Can jdeps resolve unnecessary dependencies?

Sander Mak sander.mak at
Thu Sep 8 11:15:50 UTC 2016

Hi Waldek,

I feel the other responses focus too much on your side-remark on reflection.

What you're seeing here with jdeps is not unexpected behavior, I believe. For example, log4j *does* reference awt code [0], even though you might not expect it. Same holds true for swing classes [1]. It's just when you run it on a full JDK, you're not aware of this dependency! Hurray for modularity, making it clear that you need awt to use log4j... (and therefore, transitively your app.jar if it uses log4j classes). Now this ColorRule [0] class may never be loaded in any of your usage scenarios, but that doesn't mean the dependency is not there.

Hope this helps,



On 08 Sep 2016, at 00:34, Waldek Kozaczuk <jwkozaczuk at<mailto:jwkozaczuk at>> wrote:

Thanks for your responses.

So today I did some experimentation with Java 8 jdeps to analyze how my
app.jar depends at class level on other jars and eventually individual JRE
classes. I would run following command:

jdeps -v -P -R -cp lib/* app.jar # where lib/ contains jars that app.jar
depends on to run and libs did not contain app.jar

It turns our that jdeps would find and present dependent classes in all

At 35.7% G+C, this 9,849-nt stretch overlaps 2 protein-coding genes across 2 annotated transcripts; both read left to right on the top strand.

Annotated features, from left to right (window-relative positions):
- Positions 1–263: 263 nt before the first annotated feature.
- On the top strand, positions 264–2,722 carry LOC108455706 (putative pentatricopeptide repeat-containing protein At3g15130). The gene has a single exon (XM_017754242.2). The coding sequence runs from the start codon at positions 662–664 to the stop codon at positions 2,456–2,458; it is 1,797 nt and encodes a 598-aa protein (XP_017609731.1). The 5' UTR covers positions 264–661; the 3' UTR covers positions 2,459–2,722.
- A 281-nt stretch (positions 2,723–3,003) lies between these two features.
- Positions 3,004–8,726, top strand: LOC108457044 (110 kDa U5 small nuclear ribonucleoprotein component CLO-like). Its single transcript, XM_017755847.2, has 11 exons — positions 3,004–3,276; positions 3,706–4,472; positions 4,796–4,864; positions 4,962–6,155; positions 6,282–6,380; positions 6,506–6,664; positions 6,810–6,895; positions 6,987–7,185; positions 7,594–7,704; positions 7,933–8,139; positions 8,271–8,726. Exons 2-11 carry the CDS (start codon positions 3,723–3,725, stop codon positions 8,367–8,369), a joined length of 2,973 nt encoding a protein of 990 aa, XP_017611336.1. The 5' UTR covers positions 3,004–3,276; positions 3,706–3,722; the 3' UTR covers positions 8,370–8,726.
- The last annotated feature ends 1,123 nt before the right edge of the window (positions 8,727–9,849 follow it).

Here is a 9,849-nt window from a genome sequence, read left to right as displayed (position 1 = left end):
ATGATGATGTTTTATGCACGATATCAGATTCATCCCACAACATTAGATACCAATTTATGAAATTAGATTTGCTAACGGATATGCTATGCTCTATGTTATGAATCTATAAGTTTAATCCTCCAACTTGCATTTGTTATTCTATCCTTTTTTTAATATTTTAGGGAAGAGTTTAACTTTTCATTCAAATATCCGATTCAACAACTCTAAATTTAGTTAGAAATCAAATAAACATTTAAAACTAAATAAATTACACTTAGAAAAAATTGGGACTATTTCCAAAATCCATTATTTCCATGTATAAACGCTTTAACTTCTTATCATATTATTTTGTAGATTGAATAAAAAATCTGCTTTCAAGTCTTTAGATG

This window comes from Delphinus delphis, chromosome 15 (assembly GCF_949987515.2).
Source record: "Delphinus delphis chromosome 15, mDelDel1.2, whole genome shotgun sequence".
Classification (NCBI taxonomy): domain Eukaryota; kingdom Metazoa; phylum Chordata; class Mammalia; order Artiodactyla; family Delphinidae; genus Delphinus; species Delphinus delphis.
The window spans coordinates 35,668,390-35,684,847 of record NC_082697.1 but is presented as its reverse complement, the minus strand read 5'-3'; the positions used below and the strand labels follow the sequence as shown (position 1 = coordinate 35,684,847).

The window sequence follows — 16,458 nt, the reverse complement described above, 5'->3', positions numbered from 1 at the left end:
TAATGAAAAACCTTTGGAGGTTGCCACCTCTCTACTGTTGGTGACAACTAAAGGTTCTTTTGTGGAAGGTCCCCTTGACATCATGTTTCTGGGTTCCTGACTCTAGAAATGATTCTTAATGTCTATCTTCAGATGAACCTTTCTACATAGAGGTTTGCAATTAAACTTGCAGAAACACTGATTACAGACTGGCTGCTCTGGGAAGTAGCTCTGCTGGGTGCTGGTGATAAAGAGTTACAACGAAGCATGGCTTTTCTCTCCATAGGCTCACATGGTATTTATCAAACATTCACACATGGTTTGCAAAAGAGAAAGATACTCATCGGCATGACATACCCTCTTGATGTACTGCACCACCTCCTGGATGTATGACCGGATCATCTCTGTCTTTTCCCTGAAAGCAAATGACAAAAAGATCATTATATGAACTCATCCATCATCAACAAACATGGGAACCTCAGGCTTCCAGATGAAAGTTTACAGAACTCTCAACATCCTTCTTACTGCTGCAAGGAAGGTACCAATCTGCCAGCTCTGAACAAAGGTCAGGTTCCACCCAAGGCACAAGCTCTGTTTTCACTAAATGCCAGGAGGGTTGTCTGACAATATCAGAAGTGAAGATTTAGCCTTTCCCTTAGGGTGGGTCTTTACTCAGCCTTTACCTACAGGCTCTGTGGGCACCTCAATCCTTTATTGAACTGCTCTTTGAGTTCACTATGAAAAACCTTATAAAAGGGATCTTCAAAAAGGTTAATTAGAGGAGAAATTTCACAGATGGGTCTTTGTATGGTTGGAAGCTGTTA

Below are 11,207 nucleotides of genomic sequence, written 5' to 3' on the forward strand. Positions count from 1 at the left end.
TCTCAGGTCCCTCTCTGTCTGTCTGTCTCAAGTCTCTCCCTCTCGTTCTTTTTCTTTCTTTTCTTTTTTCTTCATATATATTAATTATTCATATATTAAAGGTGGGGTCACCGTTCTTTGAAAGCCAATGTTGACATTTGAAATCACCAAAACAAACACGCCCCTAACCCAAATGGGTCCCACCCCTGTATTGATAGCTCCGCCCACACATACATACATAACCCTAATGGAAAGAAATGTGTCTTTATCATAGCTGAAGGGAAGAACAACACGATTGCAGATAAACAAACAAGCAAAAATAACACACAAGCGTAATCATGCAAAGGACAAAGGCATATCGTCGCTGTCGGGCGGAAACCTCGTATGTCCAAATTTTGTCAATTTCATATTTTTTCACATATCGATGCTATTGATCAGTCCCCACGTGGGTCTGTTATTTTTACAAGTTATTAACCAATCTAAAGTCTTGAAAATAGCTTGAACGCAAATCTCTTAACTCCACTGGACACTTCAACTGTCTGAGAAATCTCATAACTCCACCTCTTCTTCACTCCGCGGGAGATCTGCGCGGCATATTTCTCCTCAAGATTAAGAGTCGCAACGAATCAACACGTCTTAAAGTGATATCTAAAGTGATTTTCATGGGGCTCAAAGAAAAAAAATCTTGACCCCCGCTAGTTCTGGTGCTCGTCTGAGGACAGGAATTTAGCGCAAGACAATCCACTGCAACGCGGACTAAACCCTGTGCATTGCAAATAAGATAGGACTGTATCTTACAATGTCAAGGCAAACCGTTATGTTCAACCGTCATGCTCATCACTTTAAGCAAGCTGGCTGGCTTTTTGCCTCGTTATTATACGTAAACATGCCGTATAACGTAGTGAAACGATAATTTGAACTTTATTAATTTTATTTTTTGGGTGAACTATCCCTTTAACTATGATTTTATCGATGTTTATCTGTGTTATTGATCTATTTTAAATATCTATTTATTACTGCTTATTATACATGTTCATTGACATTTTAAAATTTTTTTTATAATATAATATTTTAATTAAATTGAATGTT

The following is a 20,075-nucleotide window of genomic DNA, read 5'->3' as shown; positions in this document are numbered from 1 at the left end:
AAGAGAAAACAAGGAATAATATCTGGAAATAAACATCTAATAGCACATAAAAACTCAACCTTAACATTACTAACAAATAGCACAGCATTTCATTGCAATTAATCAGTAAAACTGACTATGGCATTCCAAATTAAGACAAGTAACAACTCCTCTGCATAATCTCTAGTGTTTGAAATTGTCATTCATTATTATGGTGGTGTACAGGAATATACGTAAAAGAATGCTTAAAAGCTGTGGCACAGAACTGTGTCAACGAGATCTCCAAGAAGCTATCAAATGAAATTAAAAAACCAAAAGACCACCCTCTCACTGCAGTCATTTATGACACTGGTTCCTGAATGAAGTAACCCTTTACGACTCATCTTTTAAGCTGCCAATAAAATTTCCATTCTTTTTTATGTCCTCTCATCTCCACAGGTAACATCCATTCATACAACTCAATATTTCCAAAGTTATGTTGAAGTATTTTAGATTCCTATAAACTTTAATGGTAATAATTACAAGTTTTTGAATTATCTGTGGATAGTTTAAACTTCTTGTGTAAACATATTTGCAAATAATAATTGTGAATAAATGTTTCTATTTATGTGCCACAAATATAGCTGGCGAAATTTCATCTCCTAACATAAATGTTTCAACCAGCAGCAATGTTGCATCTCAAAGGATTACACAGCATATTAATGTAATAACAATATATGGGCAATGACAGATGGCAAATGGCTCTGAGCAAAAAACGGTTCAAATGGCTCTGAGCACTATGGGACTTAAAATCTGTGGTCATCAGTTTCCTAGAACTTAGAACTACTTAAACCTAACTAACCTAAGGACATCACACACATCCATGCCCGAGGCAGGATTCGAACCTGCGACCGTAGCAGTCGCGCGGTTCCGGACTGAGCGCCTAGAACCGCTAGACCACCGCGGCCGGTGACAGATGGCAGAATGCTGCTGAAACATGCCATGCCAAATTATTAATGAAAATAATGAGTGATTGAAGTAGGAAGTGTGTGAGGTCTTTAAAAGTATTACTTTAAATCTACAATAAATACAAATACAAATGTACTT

jars irregardless if any class in app.jar would directly or indirectly
depend on it per "->" references.

The good example of it was log4j jar where jdeps showed number of classes
that depend directly or indirectly on some java.awt.* or javax.swing.*
classes. And I am sure that this app does not requires AWT nor Swing to
execute. Is it because jdeps finds individual class dependencies by
detecting reflection calls in bytecode of log4j?

Or maybe this "greedy" behavior of jdeps is intende and I would need to
build a tool that would process its generated dependency graph starting
from app.jar and that way find the real subset of JRE it depends on? I am
still thinking that jdeps would not be able to show me classes that were
called through java.lang.reflect.* constructs or Class.forName().

Do my findings make sense?

On Wed, Sep 7, 2016 at 5:03 PM, Mandy Chung <mandy.chung at<mailto:mandy.chung at>> wrote:

On Sep 7, 2016, at 8:07 AM, Sander Mak <sander.mak at<mailto:sander.mak at>> wrote:

On 07 Sep 2016, at 16:12, Waldek Kozaczuk <jwkozaczuk at<mailto:jwkozaczuk at>> wrote:

Will I be able to take advantage of jlink's ability to produce
image of the JRE even if I do not use new Java 9 modular jars? In other
words if my app.jar and other dependent jars are old java 8 ones and do
have any module descriptors will jlink be able to identify only needed
modules and produce minimal runtime image?

Jlink will not be able to do that for you without module descriptors,
but there's an alternative solution. First, use jdeps to find all the
platform modules your application needs. Then create an image using jlink
with an --add-modules <platform_module> argument for each of the identified
platform modules. You can then run your existing application with all
application/library JARs on the classpath on top of the resulting image.

As Sander said, jlink creates custom image from packaged modules only. You
can create a minimal runtime image and your application and other libraries
can be put on the classpath.

The open issue of adding link-time support for automatic modules is
JDK-8139947 [1].


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